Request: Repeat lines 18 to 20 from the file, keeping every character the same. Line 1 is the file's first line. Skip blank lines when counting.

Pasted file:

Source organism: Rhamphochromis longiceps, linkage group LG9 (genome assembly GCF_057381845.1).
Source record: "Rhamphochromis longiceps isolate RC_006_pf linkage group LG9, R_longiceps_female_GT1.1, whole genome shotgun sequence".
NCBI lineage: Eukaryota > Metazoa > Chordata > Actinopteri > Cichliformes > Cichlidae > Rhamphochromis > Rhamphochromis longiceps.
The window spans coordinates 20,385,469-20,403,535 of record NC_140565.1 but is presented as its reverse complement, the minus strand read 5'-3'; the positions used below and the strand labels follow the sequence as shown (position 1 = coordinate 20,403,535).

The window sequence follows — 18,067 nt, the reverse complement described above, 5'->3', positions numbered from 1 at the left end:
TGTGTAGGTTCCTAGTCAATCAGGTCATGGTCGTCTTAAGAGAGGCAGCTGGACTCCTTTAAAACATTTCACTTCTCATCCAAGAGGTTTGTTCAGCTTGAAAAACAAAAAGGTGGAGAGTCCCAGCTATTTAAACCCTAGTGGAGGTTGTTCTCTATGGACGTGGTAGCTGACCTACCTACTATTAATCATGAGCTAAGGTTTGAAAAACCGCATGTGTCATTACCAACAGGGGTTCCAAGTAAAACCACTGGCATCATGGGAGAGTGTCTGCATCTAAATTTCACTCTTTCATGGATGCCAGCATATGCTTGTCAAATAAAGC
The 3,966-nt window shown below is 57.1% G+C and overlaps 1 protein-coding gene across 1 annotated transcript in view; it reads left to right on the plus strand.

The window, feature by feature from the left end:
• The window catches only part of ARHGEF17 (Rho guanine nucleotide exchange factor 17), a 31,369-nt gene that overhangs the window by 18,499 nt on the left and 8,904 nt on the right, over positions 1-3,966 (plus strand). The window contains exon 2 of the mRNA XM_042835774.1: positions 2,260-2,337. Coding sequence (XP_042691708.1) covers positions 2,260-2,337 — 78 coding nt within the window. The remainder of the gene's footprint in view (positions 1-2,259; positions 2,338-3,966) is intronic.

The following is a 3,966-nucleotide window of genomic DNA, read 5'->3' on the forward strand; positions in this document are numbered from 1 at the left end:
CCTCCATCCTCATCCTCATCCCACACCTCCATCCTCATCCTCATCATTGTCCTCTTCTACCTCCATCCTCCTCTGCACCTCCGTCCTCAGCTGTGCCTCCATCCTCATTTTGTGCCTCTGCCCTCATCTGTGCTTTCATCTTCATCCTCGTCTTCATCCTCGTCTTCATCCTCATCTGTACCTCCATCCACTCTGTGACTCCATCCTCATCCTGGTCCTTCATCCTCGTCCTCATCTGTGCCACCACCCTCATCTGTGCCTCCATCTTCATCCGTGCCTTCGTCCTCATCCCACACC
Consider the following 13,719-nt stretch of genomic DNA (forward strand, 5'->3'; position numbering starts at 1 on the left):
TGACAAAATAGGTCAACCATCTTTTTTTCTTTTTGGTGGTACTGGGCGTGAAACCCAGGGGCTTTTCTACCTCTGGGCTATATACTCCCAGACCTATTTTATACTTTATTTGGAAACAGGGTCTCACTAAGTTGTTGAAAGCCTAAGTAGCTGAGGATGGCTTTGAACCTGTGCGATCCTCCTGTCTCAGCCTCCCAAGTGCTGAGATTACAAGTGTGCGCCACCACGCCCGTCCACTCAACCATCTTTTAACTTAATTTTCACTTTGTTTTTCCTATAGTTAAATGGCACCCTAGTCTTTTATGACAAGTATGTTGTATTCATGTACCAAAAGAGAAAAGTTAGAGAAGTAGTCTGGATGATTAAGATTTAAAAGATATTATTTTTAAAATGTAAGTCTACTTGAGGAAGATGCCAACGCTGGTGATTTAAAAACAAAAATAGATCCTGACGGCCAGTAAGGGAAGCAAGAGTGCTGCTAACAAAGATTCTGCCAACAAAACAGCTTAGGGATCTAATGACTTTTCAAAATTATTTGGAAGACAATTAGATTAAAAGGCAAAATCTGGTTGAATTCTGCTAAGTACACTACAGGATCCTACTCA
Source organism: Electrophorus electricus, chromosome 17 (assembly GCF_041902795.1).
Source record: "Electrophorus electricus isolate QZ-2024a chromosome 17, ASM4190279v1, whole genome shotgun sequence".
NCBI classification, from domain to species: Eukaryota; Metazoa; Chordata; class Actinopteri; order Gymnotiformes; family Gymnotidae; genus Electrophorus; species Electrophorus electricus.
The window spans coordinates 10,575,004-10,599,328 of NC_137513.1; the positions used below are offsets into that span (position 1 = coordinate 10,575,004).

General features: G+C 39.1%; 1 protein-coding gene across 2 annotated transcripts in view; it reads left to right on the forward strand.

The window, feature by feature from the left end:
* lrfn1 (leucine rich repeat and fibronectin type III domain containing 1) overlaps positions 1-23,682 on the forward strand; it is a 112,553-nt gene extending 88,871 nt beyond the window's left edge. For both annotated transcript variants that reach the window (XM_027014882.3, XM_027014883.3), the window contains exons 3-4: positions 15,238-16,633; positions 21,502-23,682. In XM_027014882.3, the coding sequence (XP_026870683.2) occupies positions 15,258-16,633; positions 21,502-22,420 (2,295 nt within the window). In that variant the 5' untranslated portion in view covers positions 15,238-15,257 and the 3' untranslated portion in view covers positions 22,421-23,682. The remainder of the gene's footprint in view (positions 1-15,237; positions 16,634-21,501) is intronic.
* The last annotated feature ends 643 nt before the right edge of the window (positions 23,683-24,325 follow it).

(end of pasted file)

General features: G+C 39.1%; 1 protein-coding gene across 2 annotated transcripts in view; it reads left to right on the forward strand.

The window, feature by feature from the left end:
* lrfn1 (leucine rich repeat and fibronectin type III domain containing 1) overlaps positions 1-23,682 on the forward strand; it is a 112,553-nt gene extending 88,871 nt beyond the window's left edge. For both annotated transcript variants that reach the window (XM_027014882.3, XM_027014883.3), the window contains exons 3-4: positions 15,238-16,633; positions 21,502-23,682. In XM_027014882.3, the coding sequence (XP_026870683.2) occupies positions 15,258-16,633; positions 21,502-22,420 (2,295 nt within the window). In that variant the 5' untranslated portion in view covers positions 15,238-15,257 and the 3' untranslated portion in view covers positions 22,421-23,682. The remainder of the gene's footprint in view (positions 1-15,237; positions 16,634-21,501) is intronic.